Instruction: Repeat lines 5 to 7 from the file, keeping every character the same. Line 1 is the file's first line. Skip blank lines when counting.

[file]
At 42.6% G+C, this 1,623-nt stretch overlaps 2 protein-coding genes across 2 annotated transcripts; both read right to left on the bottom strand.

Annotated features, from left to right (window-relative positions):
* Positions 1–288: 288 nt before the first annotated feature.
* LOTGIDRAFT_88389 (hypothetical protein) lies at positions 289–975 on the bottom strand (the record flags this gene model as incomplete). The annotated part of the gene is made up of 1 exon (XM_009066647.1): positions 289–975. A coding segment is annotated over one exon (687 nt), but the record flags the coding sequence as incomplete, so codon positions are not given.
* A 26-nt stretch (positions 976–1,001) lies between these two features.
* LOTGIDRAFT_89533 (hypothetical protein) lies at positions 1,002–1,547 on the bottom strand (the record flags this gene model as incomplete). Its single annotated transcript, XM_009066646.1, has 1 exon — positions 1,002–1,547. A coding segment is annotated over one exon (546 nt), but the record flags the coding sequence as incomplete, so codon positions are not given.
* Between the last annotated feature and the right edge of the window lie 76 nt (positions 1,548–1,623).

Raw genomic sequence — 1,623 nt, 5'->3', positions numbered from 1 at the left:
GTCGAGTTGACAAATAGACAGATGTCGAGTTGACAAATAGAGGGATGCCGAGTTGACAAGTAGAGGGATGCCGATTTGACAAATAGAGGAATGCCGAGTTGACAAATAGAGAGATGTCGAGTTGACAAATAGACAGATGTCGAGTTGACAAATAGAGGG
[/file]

* A 26-nt stretch (positions 976–1,001) lies between these two features.
* LOTGIDRAFT_89533 (hypothetical protein) lies at positions 1,002–1,547 on the bottom strand (the record flags this gene model as incomplete). Its single annotated transcript, XM_009066646.1, has 1 exon — positions 1,002–1,547. A coding segment is annotated over one exon (546 nt), but the record flags the coding sequence as incomplete, so codon positions are not given.
* Between the last annotated feature and the right edge of the window lie 76 nt (positions 1,548–1,623).